For all you stitchers out there, I hope you find this helpful. What are you stitching?

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In the cross stitch zone

I finished a cross stitch project while on vacation earlier this month

Fern Lake trail in Rocky Mountain National Park

and took it to the framer yesterday. Finishing it inspired me to pick up where I left off on this one, number three of five in the Heirloom Quilts series by Linda Bird:

I made a small upgrade to the organization system I created two years ago for the embroidery floss colors required for a project, which you can see here. Instead of using sheets of paper, I cut 1¼” x 2½” scraps of Aida cloth,

overcast the edges and added labels to the bottom which contain the floss color number and chart symbol. The cloth holds up much better than the paper, so it was worth the effort.

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A milestone in plaid

Sometimes you just have to step back to gaze at your work product

and bask in the satisfaction of what you’ve accomplished, like 63 plaid star blocks. Here are the last two blocks:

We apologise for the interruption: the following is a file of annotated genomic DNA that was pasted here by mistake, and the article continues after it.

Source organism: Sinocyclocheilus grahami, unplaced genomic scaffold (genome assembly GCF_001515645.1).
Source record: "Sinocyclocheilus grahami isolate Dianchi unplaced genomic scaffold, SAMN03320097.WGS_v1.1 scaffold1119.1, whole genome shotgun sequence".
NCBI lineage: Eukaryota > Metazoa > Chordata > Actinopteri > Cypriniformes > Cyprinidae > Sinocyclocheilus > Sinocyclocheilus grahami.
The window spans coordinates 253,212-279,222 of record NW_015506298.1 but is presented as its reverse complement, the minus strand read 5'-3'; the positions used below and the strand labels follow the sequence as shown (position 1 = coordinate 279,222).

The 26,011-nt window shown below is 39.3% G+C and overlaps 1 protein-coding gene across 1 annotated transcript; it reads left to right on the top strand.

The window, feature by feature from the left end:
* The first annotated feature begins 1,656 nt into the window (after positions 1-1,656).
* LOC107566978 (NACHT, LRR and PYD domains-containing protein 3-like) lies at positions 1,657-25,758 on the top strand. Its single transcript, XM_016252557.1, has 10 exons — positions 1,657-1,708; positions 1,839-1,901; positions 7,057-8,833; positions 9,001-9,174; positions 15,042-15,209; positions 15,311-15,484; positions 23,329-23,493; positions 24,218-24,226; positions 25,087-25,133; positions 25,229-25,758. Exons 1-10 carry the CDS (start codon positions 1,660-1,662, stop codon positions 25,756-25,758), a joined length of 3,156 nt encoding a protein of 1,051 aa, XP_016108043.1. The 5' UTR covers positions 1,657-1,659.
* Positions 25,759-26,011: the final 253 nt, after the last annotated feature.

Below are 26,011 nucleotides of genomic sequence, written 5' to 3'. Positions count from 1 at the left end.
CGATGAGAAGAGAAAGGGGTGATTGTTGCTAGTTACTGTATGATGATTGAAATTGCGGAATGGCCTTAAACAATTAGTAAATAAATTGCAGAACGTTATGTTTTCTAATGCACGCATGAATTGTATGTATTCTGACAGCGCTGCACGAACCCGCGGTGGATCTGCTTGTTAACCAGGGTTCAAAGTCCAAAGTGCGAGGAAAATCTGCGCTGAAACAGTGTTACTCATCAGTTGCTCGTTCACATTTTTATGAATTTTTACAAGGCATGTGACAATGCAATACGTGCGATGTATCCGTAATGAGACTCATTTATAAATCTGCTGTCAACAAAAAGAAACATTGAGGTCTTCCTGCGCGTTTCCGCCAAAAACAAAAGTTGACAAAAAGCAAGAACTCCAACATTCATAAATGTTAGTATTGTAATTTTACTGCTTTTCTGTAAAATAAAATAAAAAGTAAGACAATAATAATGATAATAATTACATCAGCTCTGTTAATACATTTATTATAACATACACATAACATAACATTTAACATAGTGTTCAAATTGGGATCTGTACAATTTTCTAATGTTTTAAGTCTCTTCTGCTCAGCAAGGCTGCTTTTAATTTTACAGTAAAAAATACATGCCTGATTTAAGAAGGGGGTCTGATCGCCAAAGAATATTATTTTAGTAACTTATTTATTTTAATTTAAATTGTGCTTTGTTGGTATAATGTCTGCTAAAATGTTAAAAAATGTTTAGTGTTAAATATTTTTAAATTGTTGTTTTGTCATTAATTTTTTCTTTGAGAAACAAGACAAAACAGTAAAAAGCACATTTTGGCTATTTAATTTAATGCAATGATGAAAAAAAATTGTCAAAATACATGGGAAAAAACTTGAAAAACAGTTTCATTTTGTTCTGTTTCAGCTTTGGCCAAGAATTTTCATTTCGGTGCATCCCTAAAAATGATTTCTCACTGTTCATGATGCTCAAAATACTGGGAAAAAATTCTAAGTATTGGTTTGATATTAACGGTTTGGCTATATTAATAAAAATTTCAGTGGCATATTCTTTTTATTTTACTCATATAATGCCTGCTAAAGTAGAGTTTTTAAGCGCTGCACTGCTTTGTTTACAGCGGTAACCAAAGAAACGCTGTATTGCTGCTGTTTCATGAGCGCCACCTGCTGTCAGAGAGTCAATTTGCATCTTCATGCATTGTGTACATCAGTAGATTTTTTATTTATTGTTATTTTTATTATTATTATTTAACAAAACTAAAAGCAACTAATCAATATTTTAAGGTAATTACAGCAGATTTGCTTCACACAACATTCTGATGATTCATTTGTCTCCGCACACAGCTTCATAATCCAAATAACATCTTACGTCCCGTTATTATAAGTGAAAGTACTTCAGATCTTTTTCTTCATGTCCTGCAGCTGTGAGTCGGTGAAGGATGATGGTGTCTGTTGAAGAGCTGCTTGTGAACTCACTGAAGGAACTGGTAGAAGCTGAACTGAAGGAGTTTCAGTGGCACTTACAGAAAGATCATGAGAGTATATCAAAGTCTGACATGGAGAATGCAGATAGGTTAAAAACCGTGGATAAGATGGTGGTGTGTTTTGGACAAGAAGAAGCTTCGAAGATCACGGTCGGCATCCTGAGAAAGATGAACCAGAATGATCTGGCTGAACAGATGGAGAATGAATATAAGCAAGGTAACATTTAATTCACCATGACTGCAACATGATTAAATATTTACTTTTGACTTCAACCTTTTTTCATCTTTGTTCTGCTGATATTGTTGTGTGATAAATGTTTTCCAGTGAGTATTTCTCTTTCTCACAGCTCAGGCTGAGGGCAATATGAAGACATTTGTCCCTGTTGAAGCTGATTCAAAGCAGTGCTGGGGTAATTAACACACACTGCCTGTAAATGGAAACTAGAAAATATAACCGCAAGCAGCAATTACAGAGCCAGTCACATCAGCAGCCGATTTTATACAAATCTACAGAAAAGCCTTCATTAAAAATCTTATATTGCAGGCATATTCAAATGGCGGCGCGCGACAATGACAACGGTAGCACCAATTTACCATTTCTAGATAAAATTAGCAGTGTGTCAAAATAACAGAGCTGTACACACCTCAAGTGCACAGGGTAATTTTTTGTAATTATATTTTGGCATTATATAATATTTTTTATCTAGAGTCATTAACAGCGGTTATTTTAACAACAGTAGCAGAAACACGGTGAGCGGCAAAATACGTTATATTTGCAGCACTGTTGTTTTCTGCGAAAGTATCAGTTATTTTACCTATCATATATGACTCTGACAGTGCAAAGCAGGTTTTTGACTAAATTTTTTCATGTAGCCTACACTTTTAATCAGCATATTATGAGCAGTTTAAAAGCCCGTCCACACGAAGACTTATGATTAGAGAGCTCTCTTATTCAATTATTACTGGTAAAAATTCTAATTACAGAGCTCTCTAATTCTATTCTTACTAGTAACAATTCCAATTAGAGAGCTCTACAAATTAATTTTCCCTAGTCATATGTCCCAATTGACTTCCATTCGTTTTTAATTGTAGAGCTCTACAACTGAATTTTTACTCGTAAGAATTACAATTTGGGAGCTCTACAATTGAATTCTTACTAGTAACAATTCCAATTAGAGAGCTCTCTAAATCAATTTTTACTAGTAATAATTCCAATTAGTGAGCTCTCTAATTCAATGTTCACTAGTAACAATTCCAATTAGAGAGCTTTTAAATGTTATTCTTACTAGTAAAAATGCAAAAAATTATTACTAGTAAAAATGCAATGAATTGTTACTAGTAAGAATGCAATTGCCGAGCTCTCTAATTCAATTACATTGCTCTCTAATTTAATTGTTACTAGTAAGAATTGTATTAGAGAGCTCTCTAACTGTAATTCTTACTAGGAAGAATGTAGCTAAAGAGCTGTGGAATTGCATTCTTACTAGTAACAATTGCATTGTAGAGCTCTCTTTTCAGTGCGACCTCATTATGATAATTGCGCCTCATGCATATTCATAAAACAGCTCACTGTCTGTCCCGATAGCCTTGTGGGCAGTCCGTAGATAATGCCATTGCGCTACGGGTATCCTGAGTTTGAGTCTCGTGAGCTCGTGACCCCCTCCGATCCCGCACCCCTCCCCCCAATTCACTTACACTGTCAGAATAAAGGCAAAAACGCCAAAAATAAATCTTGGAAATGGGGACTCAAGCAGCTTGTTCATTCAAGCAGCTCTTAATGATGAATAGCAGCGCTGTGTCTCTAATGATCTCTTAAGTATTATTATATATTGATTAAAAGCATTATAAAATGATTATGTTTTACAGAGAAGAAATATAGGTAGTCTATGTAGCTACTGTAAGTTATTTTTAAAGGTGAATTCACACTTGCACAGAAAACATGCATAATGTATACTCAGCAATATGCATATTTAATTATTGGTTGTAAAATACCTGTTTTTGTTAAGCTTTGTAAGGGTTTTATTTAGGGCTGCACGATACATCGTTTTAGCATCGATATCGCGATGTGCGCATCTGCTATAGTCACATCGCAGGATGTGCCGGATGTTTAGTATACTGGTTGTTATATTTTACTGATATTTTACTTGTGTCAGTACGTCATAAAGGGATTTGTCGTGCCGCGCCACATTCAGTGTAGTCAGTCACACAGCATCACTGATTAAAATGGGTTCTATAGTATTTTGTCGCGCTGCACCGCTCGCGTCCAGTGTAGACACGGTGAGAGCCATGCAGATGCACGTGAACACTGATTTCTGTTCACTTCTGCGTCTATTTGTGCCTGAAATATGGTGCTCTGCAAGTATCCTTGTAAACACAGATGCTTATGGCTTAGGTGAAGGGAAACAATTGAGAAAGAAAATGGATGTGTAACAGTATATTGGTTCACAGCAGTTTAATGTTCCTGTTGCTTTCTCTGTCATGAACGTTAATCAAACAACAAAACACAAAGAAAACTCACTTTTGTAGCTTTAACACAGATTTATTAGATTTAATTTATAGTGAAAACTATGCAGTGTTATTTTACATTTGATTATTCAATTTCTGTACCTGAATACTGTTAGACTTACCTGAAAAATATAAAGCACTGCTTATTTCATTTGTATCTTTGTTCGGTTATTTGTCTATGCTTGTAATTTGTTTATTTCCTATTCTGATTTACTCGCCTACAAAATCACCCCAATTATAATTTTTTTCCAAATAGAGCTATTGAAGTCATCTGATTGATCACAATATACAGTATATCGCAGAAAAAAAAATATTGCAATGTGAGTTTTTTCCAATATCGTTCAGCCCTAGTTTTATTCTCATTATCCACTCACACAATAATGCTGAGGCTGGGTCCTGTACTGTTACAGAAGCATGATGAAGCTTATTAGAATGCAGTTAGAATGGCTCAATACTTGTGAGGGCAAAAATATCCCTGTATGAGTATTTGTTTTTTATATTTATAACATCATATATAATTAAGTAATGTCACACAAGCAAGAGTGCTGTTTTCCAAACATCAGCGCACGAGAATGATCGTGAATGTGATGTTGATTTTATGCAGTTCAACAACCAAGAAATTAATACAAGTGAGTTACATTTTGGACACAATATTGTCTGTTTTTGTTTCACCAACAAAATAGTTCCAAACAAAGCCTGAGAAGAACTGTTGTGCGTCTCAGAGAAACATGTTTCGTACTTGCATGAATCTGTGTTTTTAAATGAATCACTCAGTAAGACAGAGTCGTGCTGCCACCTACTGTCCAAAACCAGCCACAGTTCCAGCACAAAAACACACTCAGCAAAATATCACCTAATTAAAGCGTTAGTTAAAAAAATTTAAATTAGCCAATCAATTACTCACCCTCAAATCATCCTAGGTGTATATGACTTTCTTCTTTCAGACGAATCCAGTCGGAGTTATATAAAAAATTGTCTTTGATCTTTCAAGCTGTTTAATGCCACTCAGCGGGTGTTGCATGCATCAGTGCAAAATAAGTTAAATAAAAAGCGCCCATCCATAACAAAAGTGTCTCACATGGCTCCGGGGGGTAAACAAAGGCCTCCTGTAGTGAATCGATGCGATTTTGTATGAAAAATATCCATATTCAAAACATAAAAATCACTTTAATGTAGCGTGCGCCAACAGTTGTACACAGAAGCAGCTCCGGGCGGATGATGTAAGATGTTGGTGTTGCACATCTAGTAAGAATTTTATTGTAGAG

If this quilt never gets finished, I will still be happy about finishing 63 blocks with all those bias edges.

With block construction done, it was time to arrange the blocks and decide whether to keep them oriented the same way or to mix them up by rotating them. John convinced me to step outside my comfort zone of neat and orderly and rotate the blocks.

As I worked on the setting, we both agreed that turning them in different positions helped to emphasize the colors and plaid patterns in each block.

All the sashing strips were cut from this red and khaki woven:

A bad case of project burn out surfaced after completing three rows, so it’s back in the closet for now, but I’m still exhilarated about having reached the first construction milestone for this project.

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Plaid star blocks: on the home stretch

I almost made it! With 10 plaid star blocks to go (63 in all), I finished eight this month. Here they are:


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The plaid star blocks of summer

I managed to knock out ten – count ‘em – ten – plaid star blocks this month! Ten is a nothing short of a miracle because by the time I started the seventh or eighth one, I was sick of plaids, sick of stars, sick of bias edges and sick of matching diagonal seams.

When I wasn’t too tired, I sewed a little bit in the evenings after work, and then carved out time on the weekends to power through and finish two or three blocks each week.

Ten blocks to go!